MakerClub Receives £80,000 from UK Government to Integrate Expertise in 3D Robotics into School Curriculum
The UK’s Brighton-based MakerClub is important in that it is one of the 3D printing technology companies that recognizes how important it is to invest in the future: our kids.
Since they will be the inventors and makers of the future, it’s important to expose our children to grade-level appropriate technology and science as soon as possible — and not only does it enrich their minds, but as they grow, so will the technology. The world of 3D printing is still in its infancy, and it doesn’t take a crystal ball to know that future generations are going to take this amazing — and fun — technology and run with the winds of change.
MakerClub is involved in a handful of different projects for school-aged kids right now (including the Carduino, a customizable remote-controlled car that kids can 3D print themselves, which we reported on recently), and just recently received an £80,000 grant from the UK government to design a school-age online resource for programming, 3D design, and electronic engineering. Translating to about $126,000, these funds were provided to MakerClub as one of fifteen companies selected as finalists out of hundreds of applicants in the ‘Learning Technologies: Design for Impact’ competition sponsored by the UK government. (For a full list including the other finalists, click here.)
As a specialist in 3D robotics, MakerClub applied to be included in the UK government program earlier in the year. As one of the few companies chosen to work on developing a system, which may be rolled out all over the UK, MakerClub will be using their expertise in 3D robotics to perform a feasibility study to investigate:
- New ways of teaching code.
- Electronics and design using 3D printing.
- Development of a mobile app.
- Development of an online learning system.
MakerClub also has an indiegogo campaign running, which was launched in mid-October to raise £10,000 for their packaged 3D printed robotics projects for children. So far, they have reached more than half their goal, with the campaign ending on December 4th.
“We’re creating a collaborative online learning platform that works with companion robotic projects,” said Simon Riley, the founder of MakerClub, in regards to their vision for the study and the system. “Robots are fantastic cross curricular learning tools, and through 3D printing, we can deliver them globally.”
With a mission to see our younger makers ‘creating rather than consuming,’ the team at MakerClub is working to create a large scale online program that will teach programming, 3D design, and engineering in a user-friendly environment that is based on reward.
“Rather than the usual ‘step-by-step’ construction guide, we want to create a ‘living’ environment where older ‘makers’ can teach younger through streaming video and live chat, people can upload their own robots for sale, and we can play host to intuitive building instructions that are gamified and allow for wiki-style updates by their creators,” said Riley. “Our dream would be that someone with no tech experience could use our system and gain the equivalent of a degree in robotics over the course of a year – we hope schools and home learner worldwide will benefit from this research.”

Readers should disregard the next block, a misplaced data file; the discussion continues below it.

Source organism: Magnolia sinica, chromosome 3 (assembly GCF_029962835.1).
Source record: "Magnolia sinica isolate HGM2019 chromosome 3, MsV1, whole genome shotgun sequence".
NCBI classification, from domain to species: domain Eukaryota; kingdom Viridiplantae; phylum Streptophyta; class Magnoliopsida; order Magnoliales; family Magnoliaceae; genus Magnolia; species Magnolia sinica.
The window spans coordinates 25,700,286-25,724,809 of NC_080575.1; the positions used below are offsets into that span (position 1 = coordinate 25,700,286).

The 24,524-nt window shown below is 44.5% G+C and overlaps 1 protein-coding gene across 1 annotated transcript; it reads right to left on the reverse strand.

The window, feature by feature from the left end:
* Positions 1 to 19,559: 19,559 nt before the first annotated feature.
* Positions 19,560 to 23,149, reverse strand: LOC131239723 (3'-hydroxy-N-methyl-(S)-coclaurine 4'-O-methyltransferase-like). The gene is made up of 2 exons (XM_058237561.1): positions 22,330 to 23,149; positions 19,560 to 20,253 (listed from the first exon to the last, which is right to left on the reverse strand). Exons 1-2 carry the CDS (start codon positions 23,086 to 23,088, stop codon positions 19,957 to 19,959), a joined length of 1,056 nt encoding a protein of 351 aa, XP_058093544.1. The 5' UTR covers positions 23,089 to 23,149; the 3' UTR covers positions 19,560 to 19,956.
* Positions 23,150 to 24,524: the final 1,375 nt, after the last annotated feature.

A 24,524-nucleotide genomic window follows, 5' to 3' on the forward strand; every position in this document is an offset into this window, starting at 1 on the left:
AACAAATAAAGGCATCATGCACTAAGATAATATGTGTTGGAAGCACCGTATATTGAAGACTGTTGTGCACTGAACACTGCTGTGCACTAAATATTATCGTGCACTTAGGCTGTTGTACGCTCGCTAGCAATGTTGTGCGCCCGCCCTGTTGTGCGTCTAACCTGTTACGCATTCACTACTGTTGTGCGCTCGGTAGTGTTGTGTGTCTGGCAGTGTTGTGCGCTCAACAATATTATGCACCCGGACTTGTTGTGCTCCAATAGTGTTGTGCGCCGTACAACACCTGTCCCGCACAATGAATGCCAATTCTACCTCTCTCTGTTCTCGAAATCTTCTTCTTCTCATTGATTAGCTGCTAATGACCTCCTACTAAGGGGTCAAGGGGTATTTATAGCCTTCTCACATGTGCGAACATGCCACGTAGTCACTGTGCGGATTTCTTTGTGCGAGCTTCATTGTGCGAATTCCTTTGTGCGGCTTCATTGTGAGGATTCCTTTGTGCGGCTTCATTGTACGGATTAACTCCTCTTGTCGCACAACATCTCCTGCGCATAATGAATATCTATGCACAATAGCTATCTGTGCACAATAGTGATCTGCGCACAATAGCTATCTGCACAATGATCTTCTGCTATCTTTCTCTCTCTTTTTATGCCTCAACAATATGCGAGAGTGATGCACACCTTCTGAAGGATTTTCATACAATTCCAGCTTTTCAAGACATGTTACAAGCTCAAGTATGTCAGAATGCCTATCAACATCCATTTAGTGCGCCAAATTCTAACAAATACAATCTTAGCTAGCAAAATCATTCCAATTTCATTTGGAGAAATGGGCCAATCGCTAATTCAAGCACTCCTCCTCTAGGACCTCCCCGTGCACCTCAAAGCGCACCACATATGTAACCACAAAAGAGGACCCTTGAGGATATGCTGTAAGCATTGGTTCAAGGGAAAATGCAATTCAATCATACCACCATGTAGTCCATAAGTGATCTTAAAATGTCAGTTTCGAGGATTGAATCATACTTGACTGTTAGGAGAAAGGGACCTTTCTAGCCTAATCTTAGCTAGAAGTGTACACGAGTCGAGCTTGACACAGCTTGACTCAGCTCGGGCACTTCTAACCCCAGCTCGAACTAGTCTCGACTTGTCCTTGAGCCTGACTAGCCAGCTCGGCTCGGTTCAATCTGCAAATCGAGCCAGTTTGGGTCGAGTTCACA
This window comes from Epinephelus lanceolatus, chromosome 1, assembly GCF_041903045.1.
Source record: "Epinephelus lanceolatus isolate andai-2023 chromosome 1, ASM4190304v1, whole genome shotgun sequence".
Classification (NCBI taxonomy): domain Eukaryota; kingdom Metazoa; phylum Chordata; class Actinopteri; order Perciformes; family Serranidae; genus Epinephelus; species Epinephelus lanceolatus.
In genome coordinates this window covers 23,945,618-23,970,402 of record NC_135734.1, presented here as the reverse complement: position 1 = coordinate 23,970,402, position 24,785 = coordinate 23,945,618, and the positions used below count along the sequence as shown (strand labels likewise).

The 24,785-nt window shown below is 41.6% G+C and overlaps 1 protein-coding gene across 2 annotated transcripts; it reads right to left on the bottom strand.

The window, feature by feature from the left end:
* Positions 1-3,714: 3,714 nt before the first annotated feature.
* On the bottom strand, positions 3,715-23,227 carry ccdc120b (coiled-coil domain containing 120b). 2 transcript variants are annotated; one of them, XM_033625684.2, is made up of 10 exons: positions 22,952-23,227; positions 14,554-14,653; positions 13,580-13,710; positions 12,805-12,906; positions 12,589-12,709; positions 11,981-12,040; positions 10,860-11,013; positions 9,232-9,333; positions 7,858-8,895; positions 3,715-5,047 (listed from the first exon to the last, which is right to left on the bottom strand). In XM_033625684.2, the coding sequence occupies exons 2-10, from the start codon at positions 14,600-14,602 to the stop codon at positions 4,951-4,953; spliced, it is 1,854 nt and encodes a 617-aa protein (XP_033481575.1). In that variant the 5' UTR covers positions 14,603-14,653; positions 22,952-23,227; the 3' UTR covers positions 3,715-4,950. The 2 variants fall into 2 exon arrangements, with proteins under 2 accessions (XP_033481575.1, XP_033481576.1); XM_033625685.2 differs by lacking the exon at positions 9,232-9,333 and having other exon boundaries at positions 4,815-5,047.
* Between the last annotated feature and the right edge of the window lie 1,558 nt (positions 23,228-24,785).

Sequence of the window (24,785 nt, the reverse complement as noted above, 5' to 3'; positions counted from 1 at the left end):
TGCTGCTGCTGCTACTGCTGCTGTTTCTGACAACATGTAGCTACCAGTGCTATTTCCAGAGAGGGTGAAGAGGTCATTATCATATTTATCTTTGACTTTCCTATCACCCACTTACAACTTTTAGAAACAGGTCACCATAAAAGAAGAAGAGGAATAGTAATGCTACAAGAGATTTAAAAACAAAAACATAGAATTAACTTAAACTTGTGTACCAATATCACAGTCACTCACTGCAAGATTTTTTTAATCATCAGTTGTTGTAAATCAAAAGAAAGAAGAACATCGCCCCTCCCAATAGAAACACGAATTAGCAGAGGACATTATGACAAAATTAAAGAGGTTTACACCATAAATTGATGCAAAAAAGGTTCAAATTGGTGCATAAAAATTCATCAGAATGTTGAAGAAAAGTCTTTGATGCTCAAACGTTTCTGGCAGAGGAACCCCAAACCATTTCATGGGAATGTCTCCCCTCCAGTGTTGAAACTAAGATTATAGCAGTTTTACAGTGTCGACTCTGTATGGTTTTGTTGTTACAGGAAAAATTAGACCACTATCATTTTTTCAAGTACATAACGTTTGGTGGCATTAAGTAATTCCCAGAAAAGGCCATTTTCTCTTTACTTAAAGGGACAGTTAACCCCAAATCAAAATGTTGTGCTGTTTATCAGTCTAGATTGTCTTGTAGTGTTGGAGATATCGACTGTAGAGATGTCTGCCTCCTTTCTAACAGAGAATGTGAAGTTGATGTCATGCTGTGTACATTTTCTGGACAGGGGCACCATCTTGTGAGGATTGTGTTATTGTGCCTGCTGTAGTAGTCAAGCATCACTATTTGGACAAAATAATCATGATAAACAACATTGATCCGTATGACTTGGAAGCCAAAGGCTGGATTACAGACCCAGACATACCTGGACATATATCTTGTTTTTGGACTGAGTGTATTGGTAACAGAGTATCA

This is a company that believes in the future and longevity of 3D printing, and that it should be in the hands of children today. Are you contributing to their current indiegogo campaign? Have you created any 3D printed robots? Join the conversation in the MakerClub Receives £80,000 from UK Government forum at 3DPB.com.
Subscribe to Our Email Newsletter
Stay up-to-date on all the latest news from the 3D printing industry and receive information and offers from third party vendors.
You May Also Like
Wimba Aims to Mainstream 3D Printed Animal Prosthetics
While additive manufacturing (AM) has been used to produce prosthetics for humans and animals, there have yet to be many dedicated businesses for applying the technology strictly to making them...
A First-Timer’s “Definitive” Guide to Surviving Formnext
Believe it or not, this year was my very first time attending the additive manufacturing (AM) industry powerhouse event known as formnext, which has been held in Germany for eight...
Desktop Metal: AM 2.0 Highlights from the Formnext Show Floor
Formnext, the leading international platform for Additive Manufacturing and industrial 3D Printing, returned in full swing to the halls of the Frankfurt convention center in Germany this November. With challenging...
3D Printing News Briefs, November 26, 2022: 3D Printed Coral Reefs & Moon Habitat & More
In today’s 3D Printing News Briefs, Carbon’s bioabsorbable elastomer platform is biocompatible in vivo, while researchers in Germany and Australia developed a 3D printing resin and dedicated printer that enable...